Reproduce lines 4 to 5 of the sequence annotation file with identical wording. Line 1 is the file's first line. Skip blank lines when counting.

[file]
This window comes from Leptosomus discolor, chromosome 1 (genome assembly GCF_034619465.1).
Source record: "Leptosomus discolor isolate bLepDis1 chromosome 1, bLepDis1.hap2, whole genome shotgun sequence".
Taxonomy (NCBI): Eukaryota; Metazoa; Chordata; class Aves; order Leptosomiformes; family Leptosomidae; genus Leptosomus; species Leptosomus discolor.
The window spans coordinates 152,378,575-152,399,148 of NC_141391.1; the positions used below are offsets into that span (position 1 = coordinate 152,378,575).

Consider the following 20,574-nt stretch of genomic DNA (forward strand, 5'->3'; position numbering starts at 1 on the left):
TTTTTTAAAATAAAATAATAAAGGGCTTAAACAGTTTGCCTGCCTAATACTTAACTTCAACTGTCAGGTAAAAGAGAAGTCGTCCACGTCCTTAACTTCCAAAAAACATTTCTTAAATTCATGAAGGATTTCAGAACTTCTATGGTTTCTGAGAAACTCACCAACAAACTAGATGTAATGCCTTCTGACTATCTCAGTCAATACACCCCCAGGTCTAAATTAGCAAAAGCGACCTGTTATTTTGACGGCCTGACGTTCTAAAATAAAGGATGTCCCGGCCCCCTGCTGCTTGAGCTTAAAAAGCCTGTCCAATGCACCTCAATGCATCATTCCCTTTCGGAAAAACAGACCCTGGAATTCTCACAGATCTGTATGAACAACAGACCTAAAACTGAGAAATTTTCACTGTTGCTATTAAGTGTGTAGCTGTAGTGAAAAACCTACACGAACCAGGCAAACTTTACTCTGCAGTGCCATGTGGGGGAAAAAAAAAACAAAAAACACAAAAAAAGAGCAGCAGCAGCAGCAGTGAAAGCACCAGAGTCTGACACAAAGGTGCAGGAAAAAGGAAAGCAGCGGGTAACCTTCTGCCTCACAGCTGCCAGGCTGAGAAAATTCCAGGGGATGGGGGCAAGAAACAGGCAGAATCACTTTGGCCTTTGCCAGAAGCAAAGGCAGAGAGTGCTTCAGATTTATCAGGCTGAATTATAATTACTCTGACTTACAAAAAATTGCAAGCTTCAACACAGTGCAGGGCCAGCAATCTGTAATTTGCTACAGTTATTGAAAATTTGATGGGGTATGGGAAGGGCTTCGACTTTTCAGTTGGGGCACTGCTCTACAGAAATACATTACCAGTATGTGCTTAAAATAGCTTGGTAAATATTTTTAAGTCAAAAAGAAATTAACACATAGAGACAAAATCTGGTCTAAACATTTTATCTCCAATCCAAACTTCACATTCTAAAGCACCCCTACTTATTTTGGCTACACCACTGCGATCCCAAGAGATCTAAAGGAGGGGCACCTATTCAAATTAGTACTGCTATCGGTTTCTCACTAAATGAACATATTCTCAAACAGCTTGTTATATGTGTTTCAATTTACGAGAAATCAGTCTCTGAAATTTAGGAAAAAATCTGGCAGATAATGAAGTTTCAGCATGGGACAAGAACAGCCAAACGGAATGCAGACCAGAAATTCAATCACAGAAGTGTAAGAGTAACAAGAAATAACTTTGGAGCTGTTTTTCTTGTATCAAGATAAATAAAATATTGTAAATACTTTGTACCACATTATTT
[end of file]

The window spans coordinates 152,378,575-152,399,148 of NC_141391.1; the positions used below are offsets into that span (position 1 = coordinate 152,378,575).

Consider the following 20,574-nt stretch of genomic DNA (forward strand, 5'->3'; position numbering starts at 1 on the left):